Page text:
Internet-Of-Things Memory Problems


The growth of Internet-of-Things(IoT) solutions creates vast new opportunities for developers of embedded systems by providing capabilities which can be added to just about any physical object including medical devices, household appliances, home automation, industrial controls, even clothing and light bulbs. This collection of billions of end devices, from the tiniest ultra-efficient connected end-nodes to the high-performance gateways creates a continuously growing demand in the embedded systems industry and sophisticated software design for efficiently supporting the demanding applications running on IoT devices.

Internet of Things (IoT) system-on-chip (SoC) designers have some difficult choices to make on storing data. They usually have to decide how much memory to include for major SoC functions, add on-chip or off-chip memory and whether data programming requirement is one time, a few times, or many times. Usually, these options seem mutually exclusive especially when the system does not provide an efficient memory management algorithm. Due to high-volume and low-price expectations for the IoT-enabled system, the cost is of great concern. Concerning average cost, adding more hardware components such as MMU to a SoC is almost forbidden.

Dynamic functionality in embedded systems is normally discouraged due to resource constraints. Yet, some types of applications inherently require this kind of allocation. A real-life example could a distributed sensory network in agricultural environment which typically forward messages through nodes at a non-deterministic time. This type of application involves time-critical operations such as reading sensors values as well as non-critical operations like messages forwarding.

A simple FIFO queue might not always be an optimal solution because forwarding a message may involve multiple actions with delays (e.g. transmission acknowledgments). Hence, many communication protocols require dynamic allocation to hold incoming messages until they are successfully forwarded. In such scenario, the protocol would rather handle multiple messages at the same time, raising the possibility of a message received later be discarded first. This type of application merges the non-deterministic character of Internet-of-Things devices with the time-critical requirements of sensory systems. Unfortunately, dynamic memory schemes, such as malloc/free, are not suitable for embedded systems as the above.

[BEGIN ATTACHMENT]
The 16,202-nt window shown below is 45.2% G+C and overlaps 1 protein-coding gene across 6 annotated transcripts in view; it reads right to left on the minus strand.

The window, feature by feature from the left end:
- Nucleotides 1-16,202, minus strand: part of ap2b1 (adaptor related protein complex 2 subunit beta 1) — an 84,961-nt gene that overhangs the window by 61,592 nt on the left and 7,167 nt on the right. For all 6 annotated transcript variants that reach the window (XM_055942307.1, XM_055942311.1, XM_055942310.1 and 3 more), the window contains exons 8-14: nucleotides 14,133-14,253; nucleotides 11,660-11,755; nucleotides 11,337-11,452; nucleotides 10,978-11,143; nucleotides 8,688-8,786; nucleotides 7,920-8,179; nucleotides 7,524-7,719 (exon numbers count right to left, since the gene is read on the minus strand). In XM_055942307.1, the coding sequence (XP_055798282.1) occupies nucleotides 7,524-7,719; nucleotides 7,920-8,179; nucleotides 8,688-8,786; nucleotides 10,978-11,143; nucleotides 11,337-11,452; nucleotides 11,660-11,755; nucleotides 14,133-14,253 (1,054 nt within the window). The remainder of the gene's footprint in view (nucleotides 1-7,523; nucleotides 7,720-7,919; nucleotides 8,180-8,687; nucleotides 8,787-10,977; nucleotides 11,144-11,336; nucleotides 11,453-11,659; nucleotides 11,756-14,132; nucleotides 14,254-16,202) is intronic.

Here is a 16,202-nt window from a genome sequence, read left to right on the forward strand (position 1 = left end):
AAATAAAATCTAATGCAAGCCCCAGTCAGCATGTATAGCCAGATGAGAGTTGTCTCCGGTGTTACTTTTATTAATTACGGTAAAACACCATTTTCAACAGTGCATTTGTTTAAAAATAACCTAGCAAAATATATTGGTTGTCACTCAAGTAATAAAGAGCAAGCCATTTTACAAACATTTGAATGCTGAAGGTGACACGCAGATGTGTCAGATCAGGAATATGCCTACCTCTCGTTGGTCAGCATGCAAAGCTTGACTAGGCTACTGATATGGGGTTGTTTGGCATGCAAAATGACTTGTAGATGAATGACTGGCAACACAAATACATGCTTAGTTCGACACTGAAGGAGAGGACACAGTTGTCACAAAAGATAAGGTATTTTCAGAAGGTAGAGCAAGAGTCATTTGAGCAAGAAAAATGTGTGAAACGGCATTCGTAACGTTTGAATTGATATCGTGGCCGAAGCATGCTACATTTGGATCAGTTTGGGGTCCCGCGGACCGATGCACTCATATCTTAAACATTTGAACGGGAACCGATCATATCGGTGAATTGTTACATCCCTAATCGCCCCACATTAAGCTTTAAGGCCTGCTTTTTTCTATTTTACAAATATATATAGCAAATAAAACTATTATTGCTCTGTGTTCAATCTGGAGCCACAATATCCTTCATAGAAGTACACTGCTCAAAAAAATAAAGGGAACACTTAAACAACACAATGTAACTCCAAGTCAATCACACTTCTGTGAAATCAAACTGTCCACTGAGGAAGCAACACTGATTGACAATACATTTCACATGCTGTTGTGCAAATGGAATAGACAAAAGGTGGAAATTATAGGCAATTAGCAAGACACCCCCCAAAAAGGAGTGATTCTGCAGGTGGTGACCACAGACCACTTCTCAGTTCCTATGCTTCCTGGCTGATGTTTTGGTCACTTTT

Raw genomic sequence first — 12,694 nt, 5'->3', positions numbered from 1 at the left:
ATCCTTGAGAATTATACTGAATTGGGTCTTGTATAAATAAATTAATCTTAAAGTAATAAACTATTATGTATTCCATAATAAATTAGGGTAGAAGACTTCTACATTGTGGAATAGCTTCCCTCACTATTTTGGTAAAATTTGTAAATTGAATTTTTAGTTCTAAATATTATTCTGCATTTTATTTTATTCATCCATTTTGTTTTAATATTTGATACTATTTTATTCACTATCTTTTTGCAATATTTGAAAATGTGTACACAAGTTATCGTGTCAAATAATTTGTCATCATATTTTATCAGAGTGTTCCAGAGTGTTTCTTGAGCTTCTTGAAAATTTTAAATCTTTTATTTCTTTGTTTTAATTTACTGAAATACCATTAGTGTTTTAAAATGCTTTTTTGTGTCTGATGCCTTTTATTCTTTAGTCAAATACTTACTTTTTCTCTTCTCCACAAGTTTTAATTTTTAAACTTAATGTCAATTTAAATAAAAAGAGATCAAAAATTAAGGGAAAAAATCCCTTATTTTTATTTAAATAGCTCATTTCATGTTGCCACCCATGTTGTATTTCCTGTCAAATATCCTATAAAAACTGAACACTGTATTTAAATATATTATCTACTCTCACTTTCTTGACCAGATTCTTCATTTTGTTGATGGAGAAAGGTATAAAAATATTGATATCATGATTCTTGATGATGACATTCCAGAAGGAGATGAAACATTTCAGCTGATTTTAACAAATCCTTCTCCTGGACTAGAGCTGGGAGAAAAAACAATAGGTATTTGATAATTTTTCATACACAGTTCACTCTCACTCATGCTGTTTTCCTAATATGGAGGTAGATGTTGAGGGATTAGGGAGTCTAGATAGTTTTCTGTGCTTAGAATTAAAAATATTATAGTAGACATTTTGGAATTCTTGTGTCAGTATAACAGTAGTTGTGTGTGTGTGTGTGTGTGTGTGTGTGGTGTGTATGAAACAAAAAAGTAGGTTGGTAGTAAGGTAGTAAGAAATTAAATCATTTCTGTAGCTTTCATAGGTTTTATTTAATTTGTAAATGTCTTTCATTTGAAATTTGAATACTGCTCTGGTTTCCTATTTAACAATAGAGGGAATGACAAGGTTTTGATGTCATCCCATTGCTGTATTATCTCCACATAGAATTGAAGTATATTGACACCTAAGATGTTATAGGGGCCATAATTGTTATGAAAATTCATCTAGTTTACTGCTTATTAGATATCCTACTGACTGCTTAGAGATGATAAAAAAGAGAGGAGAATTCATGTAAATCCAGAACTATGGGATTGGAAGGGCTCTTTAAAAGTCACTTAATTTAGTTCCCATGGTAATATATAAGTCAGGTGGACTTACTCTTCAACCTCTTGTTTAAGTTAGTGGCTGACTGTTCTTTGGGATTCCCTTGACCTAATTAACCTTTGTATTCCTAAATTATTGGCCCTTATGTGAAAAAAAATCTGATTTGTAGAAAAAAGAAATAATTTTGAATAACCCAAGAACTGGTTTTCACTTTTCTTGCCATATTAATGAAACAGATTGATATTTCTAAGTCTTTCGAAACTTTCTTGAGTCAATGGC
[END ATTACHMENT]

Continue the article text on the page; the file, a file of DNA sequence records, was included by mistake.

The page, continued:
By definition, real-time applications, function within a time frame that the user senses as immediate or current. There are two main categories of real timing; hard and soft real-time which have to comply with some fundamental principles summarized in M. Stonebraker et al. [8] review.

One essential requirement for real-time applications, the response latency, should be as minimum as possible. The foremost responsibility of a memory management algorithm is to comply with this requirement by providing the amount of memory that is requested from an application in a good average response time as it is described in the approach of TLSF algorithm by Masmano et al. [1]. However, a balance should be kept between response time and memory consistency, especially when there is an extend use of dynamic allocation and de-allocation which can lead to memory fragmentation, followed up by unexpected behavior of the whole system. Usually, most developers are trying to avoid the use of dynamic memory at all for this reason, as it is mentioned in I. Puaut et al. review [9], but it contradicts with the requirements that IoT-enabled devices have.

Nonetheless, the use of dynamic memory in real-time embedded devices as well as Internet-of-Things devices is important to be deterministic; the time was taken to allocate memory should be predictable, and the memory pool should not become fragmented.

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